“Who cares for you? You’re nothing but a pack of cards!” By Maisy Plummer

We collaborated with UCA Rochester to pilot a project for 16 to 18-year-old art students. Here we publish Maisy Plummer’s reimagining of the Dalziel Brothers: a coruscating satire that brings Victorian illustrations into dialogue with our contemporary moment. The illustrations Plummer used are from Carroll’s Alice books, Valentine’s Warne’s Home Annual, Rowley’s Gamosagammon, and the magazine London Society. Scroll down…

Ice bound, by Helen Bailey

Helen Bailey’s poem ‘Ice bound’ was inspired by fragments of texts on wood engraving, natural history and Arctic exploration. It developed out of an exercise in cut-up poetry, at our creative writing workshop on seascapes and the Arctic, held in the Prints and Drawings department of the British Museum on 3rd December 2016. The texts that were used are listed below…

I stood, by Sahil Rathod

Sahil Rathod’s poem was produced during a creative writing workshop held the University of Sussex in September 2016. In the workshop, called ‘Lost Letters’, writers produced new creative works using selected prints from the British Museum’s Dalziel Archive, especially pictorial initials that, within the archive, had become separated from their original texts.

‘A glass of this kind’ by LL

‘A glass of this kind’ is a poem by LL, composed out of fragments found from John Jackson and William Andrew Chatto’s book, A Treatise on Wood Engraving, Historical and Practical (London: Bentley, 1839). The piece was developed out of an exercise in cut-up poetry, at our creative writing workshop on seascapes and the Arctic, in the Prints and Drawings department…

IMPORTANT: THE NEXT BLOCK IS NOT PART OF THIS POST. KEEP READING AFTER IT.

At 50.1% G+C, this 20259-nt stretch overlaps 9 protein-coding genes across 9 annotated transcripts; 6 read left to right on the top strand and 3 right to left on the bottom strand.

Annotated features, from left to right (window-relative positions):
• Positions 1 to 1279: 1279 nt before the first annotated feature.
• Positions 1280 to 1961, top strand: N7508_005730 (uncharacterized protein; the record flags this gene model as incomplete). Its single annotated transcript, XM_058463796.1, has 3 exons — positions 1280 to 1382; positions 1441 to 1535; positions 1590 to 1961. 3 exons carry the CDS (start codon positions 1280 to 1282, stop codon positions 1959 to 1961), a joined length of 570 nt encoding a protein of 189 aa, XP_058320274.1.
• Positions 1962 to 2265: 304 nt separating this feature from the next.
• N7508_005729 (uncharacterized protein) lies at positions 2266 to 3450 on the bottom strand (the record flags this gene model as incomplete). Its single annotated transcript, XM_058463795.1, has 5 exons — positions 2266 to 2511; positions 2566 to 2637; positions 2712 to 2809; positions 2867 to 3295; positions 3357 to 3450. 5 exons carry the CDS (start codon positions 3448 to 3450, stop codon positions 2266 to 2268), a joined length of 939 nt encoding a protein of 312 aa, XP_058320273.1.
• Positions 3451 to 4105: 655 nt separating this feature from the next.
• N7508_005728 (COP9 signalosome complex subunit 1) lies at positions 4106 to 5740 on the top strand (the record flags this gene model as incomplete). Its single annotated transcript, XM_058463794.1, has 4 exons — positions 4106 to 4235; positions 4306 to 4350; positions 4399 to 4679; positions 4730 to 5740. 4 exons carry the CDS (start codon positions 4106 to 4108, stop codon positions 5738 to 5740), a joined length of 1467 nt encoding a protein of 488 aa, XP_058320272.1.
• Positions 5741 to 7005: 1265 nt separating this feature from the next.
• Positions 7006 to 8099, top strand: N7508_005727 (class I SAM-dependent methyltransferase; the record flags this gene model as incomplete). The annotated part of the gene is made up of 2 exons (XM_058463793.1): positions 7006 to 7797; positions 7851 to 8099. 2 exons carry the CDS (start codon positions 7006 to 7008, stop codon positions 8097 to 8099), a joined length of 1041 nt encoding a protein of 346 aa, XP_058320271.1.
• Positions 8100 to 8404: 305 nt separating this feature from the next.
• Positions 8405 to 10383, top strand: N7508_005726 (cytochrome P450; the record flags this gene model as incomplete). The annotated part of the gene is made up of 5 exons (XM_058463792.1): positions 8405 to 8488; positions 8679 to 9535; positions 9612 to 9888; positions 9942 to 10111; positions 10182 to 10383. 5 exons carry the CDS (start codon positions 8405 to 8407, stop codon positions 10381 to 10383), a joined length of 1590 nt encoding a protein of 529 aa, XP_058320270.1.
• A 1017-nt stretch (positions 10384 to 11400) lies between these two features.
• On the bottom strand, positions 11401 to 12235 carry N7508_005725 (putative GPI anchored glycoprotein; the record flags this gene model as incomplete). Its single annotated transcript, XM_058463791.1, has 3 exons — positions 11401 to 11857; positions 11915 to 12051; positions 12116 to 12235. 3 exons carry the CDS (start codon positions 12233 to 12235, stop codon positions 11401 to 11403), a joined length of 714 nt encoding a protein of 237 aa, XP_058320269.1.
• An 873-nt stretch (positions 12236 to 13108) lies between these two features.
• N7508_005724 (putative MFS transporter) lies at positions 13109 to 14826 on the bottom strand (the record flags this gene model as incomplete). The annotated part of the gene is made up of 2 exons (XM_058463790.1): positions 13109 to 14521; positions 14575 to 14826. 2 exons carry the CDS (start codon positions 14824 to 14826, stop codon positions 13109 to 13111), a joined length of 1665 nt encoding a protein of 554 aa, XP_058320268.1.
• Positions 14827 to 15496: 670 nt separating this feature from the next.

Ink and Light, by Lindsay Smith

Lindsay Smith is Professor of English and co-director of the Centre for Photography and Visual Culture at the University of Sussex. She has written extensively on Victorian painting, poetry and photography, and her work continues to engage the difficult and hesitant spaces between established disciplines. Lindsay’s most recent project is on Lewis Carroll as a creator…

Song for gouging wood and water

This collaborative sonnet was improvised during our creative writing workshop on seascapes and the Arctic, in the Prints and Drawings department of the British Museum on 3rd December. The sonnet responds to wood engravings by Dalziel and Nancy Campbell’s poetry collection, Disko Bay. By Sarah Alexander, Helen Bailey, Camilla Bostock, Nancy Campbell, Nancy Gaffield, Cage Williams, Katerina Klaric, Jane McCarthy…

Life is all marked out in lines, by George Clutterbuck

George Clutterbuck’s poem was developed out of a workshop held at the  University of Sussex on 16th September. In the workshop, called ‘Lost Letters’, writers produced new creative works using selected prints from the British Museum’s Dalziel Archive, especially pictorial initials that, within the archive, had become separated from their original texts. Life is all marked out in lines © George…